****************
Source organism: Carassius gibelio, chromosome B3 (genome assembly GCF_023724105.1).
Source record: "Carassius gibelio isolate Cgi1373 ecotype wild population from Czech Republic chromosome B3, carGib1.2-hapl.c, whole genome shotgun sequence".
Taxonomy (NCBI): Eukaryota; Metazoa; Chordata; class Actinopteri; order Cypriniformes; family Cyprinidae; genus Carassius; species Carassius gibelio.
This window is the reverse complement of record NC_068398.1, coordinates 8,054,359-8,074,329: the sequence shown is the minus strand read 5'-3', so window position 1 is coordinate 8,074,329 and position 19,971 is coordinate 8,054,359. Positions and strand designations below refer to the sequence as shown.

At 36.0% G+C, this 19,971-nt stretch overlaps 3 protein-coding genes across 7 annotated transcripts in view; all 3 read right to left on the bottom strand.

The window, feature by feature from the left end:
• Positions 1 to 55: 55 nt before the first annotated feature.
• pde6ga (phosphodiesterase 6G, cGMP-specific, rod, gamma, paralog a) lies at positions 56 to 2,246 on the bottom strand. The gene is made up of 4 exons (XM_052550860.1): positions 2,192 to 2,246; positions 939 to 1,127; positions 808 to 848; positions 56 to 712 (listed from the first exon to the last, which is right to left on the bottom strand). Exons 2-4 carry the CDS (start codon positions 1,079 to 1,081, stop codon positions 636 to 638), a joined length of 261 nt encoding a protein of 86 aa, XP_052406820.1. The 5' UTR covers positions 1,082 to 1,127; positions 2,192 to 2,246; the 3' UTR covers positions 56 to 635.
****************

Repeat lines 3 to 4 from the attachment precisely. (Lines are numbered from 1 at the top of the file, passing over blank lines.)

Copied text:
Taxonomy (NCBI): Eukaryota; Metazoa; Chordata; class Actinopteri; order Cypriniformes; family Cyprinidae; genus Carassius; species Carassius gibelio.
This window is the reverse complement of record NC_068398.1, coordinates 8,054,359-8,074,329: the sequence shown is the minus strand read 5'-3', so window position 1 is coordinate 8,074,329 and position 19,971 is coordinate 8,054,359. Positions and strand designations below refer to the sequence as shown.